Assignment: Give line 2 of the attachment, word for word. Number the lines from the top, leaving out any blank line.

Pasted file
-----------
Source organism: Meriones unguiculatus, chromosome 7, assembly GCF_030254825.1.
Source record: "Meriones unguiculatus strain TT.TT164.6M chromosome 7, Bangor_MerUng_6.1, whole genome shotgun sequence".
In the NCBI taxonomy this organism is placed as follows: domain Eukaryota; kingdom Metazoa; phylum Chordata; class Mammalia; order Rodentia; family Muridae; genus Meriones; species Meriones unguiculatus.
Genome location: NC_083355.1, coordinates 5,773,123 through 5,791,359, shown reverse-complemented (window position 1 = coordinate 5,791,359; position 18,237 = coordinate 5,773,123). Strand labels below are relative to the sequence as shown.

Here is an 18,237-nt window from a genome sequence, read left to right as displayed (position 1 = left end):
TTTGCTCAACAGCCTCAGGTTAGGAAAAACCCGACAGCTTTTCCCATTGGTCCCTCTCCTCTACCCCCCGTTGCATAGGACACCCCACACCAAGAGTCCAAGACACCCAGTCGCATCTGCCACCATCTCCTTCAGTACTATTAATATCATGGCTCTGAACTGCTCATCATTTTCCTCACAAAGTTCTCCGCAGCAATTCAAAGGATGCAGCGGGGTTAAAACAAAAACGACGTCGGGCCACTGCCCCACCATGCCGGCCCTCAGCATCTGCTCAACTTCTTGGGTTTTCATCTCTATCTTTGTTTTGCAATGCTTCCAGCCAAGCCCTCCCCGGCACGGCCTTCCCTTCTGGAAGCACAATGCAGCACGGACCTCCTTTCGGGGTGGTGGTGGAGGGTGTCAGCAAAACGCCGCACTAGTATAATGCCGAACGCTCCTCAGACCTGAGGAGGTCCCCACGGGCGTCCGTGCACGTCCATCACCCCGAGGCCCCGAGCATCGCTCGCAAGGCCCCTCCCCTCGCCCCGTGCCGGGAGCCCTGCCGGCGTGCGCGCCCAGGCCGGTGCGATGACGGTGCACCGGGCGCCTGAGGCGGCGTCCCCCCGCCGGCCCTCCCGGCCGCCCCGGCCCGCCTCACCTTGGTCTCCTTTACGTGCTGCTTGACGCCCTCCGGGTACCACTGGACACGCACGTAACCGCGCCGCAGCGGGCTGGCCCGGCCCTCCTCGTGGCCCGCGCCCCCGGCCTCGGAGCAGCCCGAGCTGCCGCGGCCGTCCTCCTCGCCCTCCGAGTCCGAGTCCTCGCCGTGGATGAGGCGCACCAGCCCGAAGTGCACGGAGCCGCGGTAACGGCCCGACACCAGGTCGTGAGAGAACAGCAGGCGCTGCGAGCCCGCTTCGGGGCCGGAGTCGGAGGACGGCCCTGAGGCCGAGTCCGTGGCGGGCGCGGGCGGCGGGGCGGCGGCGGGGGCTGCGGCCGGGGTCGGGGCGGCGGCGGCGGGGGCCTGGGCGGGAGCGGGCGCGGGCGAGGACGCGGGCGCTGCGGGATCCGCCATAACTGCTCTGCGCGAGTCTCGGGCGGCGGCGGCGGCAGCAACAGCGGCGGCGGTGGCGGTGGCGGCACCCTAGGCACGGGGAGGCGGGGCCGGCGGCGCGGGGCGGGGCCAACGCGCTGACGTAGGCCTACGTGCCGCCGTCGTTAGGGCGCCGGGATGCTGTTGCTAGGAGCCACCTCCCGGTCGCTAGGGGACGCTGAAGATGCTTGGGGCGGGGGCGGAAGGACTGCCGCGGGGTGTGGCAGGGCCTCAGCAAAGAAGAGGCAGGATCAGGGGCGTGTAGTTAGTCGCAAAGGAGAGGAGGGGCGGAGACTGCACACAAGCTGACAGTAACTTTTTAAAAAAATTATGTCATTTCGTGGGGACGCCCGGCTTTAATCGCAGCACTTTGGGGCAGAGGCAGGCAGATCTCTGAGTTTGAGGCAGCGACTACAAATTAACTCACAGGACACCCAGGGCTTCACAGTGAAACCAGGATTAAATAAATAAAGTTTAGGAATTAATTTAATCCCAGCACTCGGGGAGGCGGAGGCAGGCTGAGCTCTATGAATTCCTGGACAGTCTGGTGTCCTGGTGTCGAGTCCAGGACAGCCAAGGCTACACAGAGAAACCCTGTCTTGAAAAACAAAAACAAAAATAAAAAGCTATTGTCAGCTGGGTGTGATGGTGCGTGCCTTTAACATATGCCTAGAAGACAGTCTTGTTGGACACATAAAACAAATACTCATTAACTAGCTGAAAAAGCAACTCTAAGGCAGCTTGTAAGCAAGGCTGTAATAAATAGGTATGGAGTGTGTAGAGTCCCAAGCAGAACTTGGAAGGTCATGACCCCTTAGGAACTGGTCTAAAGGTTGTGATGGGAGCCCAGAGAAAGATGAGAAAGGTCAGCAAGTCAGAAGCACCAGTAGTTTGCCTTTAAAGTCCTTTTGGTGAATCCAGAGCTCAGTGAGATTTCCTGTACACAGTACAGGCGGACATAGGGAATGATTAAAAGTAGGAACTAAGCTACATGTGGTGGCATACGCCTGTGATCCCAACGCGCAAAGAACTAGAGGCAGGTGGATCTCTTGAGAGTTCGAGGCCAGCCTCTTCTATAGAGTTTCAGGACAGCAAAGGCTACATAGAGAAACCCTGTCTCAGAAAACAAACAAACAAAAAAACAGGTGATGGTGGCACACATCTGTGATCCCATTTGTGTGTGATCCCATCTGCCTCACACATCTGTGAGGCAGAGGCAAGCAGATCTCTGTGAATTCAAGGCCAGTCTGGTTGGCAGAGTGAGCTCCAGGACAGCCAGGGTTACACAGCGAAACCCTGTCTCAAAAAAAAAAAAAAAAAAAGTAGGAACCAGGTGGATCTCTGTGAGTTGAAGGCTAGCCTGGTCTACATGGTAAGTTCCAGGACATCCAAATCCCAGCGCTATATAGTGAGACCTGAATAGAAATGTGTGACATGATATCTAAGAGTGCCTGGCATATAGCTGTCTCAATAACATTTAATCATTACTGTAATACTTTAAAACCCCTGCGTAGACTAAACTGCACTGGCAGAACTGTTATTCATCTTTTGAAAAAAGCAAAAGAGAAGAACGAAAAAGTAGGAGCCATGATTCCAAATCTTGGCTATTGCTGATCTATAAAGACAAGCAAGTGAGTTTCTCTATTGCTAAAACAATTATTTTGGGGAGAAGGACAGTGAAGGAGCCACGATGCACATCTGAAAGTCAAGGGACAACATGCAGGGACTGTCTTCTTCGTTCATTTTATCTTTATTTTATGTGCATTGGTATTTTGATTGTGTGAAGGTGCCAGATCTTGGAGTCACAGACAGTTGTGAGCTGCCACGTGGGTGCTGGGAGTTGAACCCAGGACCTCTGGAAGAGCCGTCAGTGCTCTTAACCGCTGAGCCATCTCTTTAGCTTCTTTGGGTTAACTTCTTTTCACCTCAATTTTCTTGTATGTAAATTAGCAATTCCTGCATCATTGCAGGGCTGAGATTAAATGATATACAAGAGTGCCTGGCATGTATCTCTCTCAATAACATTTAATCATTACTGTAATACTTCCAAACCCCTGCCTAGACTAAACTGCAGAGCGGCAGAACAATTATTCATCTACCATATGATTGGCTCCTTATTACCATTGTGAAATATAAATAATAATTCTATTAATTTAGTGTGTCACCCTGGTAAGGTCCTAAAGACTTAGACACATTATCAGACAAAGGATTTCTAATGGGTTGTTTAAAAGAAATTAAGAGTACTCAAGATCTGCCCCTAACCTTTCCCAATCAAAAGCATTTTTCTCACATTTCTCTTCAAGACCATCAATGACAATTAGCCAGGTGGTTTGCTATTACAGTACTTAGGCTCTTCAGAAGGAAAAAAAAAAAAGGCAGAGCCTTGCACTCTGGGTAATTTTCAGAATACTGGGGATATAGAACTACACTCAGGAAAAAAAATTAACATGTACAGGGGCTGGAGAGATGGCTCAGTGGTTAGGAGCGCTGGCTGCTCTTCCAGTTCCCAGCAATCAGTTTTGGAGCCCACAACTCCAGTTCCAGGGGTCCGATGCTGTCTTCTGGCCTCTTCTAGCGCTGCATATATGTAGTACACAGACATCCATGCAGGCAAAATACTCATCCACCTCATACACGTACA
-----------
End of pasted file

Source record: "Meriones unguiculatus strain TT.TT164.6M chromosome 7, Bangor_MerUng_6.1, whole genome shotgun sequence".